The hardest thing about death is the living

Now that the names have been released, I want to say that I can not imagine how poor Tripp Wylie is doing. I can’t imagine losing my closest friends and living through that or like that. I can’t fathom what he’s thinking or feeling.

Or Andrew Rhea, who was at the house himself and lost his younger brother William. Thinking about losing my brother in any way, never mind in such a devastating way, makes me physically sick. I thought I was going to throw up through the all of Monday’s press conference.

Emily Yelton’s sister lost her twin. Her mom was quoted in the Greenville News as saying she had lost half of herself. 

I’ve talked with friends who didn’t know the victims, and those who did. Everyone agrees on the fact that as a the loss of a sibling is the only thing close to losing a child—and even that is a distant second.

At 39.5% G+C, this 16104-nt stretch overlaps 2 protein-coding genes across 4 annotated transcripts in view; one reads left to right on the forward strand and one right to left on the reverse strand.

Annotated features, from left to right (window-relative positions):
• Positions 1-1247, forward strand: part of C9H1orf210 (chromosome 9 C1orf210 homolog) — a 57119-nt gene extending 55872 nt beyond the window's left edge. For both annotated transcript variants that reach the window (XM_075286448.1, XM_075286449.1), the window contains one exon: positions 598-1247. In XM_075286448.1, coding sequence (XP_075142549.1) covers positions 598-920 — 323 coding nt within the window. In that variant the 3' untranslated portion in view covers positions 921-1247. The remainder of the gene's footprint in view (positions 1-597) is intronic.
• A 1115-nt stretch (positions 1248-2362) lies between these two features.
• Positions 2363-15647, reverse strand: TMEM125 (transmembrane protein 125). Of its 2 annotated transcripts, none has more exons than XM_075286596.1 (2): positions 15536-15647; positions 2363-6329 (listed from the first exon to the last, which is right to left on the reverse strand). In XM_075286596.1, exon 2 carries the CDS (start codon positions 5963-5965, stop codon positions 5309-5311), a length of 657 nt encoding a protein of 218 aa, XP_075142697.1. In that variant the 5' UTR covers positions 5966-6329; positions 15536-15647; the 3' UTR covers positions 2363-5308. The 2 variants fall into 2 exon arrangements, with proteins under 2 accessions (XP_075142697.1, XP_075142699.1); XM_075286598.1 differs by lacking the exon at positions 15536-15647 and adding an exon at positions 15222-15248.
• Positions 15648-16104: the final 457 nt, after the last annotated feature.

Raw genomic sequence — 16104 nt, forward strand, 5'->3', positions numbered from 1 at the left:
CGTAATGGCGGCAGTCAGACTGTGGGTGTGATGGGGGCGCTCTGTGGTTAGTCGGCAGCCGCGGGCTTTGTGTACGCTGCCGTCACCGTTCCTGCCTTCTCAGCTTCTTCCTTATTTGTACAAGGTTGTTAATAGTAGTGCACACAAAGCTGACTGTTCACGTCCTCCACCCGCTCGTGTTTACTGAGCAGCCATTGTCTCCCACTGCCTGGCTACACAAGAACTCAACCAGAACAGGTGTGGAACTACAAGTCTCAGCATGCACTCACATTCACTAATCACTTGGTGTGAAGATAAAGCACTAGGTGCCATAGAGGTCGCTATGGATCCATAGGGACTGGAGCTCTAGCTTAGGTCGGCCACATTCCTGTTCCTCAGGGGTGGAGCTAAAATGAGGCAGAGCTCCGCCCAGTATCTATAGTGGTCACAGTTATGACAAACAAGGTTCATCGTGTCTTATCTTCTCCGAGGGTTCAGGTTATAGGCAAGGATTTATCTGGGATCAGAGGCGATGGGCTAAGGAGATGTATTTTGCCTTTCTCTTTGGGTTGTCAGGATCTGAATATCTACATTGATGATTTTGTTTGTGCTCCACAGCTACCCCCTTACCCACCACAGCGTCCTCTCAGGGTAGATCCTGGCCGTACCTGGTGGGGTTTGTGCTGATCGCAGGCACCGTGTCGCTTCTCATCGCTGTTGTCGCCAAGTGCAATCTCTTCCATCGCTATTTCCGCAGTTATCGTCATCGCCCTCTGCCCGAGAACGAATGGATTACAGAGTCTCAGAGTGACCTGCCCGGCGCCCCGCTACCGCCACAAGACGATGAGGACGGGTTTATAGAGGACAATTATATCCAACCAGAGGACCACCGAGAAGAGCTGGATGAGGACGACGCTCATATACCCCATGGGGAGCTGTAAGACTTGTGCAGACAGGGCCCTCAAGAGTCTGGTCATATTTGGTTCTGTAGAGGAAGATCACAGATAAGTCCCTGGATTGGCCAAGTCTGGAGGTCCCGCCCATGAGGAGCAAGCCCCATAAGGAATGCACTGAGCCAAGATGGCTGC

There’s really nothing that can be said to pay tribute or commemorate the lives of those lost. No words can capture the loss the schools, the families or the friends feel. There is nothing to express the horror of this tragedy. 

My grandmother has said many times over the years, “The hardest thing about death is the living.” My thoughts and prayers are with families and friends.

Katie Jones

Staff writer

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